Debby Lee Cohen Got Styrofoam out of NYC Schools

Debby Lee Cohen co-founded Cafeteria Culture, and helped end the use of 850,000 styrofoam lunch trays every day in New York City schools. Now, the UL Innovative Education Award for Environmental and STEM Education (ULIE Award) is allowing Cafeteria Culture to take “zero waste” cafeteria practices to schools across the country.

Debby's Impact

860,000

Number of styrene foam lunch trays eliminated per day from NYC schools

500 Million

Number of styrofoam trays eliminated per year across the country

Related NAAEE Resources

Some people have really, really good ideas—and all they need is a way to keep up the good work. When NAAEE teamed up with UL to fund an environmental-STEM award, they conducted nationwide surveys to learn what nonprofits needed most. What did they find? “Nonprofits need money, of course, but most grants require a proposal for a new program, which can strap them even more,” says Christiane Maertens, Deputy Director of NAAEE.

So the ULIE Award was born: A grant that rewards programs that are already going gangbusters.

Take Debby Lee Cohen’s program, for example. In 2009, Cohen became obsessed with getting rid of styrofoam trays in New York City Schools, where each day 850,000 foam lunch trays were being used once, before getting shipped off to landfills.

Cohen, whose daughter attended a New York public school, worked as a set designer for HBO, and taught design classes at Parson’s The New School. She used her arts and education expertise to start an environmental-STEM program in New York City public schools called “Arts + Action.” The program featured an arts program to create messaging and school awareness about pollution, and a “Cafeteria Rangers” program that showed students how to start their own initiatives to recycle and sort food waste in their cafeterias to reduce pollution. Partner schools were able to reduce cafeteria garbage by 85 percent within weeks, and composted all food waste locally. One year later, thanks to increased awareness and buy-in from schools, collaborative efforts resulted in “Trayless Tuesdays” across all 1,700 NYC schools, eliminating 100 million styrofoam trays.

Based on this success, Cohen partnered with filmmaker and activist Atsuko Quirk, and founded Cafeteria Culture, a nonprofit dedicated to eliminating styrofoam from schools. Cohen spearheaded a tray redesign for compostable trays with her Parsons students and Department of Education food directors, and Cafeteria Culture and partner schools joined in advocating to the mayor and other local leaders. In December 2013, through the combined efforts of Cafeteria Culture and other nonprofits, the New York City Council voted unanimously to ban styrene foam from the city, and styrofoam trays were replaced with compostable trays.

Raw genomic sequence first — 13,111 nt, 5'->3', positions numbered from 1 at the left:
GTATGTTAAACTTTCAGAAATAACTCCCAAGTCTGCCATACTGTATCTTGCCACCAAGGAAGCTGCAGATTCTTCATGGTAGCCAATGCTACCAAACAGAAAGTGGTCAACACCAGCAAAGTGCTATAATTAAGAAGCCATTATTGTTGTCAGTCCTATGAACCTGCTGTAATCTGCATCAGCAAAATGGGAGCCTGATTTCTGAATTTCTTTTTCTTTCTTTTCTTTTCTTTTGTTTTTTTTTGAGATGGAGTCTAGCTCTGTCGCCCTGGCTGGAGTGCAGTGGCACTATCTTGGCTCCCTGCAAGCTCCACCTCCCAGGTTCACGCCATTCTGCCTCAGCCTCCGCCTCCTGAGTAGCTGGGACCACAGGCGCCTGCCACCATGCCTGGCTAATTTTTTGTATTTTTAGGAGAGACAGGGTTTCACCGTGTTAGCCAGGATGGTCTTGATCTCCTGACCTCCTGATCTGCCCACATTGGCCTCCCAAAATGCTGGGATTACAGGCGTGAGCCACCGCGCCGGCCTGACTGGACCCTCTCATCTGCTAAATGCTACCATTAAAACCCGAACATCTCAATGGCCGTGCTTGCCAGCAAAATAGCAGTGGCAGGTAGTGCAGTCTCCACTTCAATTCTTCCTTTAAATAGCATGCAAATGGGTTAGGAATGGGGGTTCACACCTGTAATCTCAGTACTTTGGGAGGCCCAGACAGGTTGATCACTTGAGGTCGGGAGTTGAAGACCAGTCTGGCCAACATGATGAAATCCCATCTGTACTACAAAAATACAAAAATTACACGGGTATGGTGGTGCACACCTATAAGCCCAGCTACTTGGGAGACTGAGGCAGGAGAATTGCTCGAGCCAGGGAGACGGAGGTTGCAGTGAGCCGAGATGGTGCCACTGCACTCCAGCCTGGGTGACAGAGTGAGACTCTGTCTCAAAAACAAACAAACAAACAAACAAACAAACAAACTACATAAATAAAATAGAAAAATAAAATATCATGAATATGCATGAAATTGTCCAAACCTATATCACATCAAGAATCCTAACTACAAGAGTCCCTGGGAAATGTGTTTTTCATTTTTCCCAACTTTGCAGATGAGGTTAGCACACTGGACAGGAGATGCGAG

“Cafeteria Culture was already doing great work,” says Maertens from NAAEE. “The way that they transformed the largest school system in the country is unprecedented.” Cohen and Cafeteria Culture were chosen as ULIE winners in 2015, giving them funding to create an online “Arts + Action” program, with downloadable training guides and a YouTube video training series, so that schools across the country can replicate the success in New York City.

The “Arts + Action” is a two-part program; the first half features an 8-step “Cafeteria Rangers” training that transforms students into leaders in their own lunch rooms, overseeing composting and recycling in the lunch room, and collecting data about their school’s waste output. The second part is a “Make Change Messaging” curriculum in which students learn about advocacy and launch a messaging campaign with signs and videos to gain buy-in from their school and community.

The result is a hands-on learning tool that incorporates leadership and advocacy along with environmental education. “We train students, K-5, to own their own sorting system in the cafeteria, and they don’t need a teacher or staff; they do it all on their own,” says Cohen. “They learn not just about the ‘how’ but also the ‘why’ to reduce cafeteria waste and how that relates to climate change.”

The student involvement was critical in winning over the ULIE panel of judges, says Maertens, noting that the program also infuses e-STEM learning through art and design. “The kids really drive the whole thing, and the civics piece helps young people understand how they can effect change,” says Maertens. “Students see how important it is to be involved in their community rather than think ‘I can’t do anything about this.’”

Now, thanks to the NAAEE ULIE Award, Cafeteria Culture has hired its first part-time educator dedicated to visiting schools for teacher training and sustainability, and the online program created with the award is already in use in schools in California and Massachusetts. This year, Cafeteria Culture will launch its first international student-led zero waste project with a school in Tokyo. “We have been working all these years toward zero waste, and now the ULIE award is helping us share this,” says Cohen.

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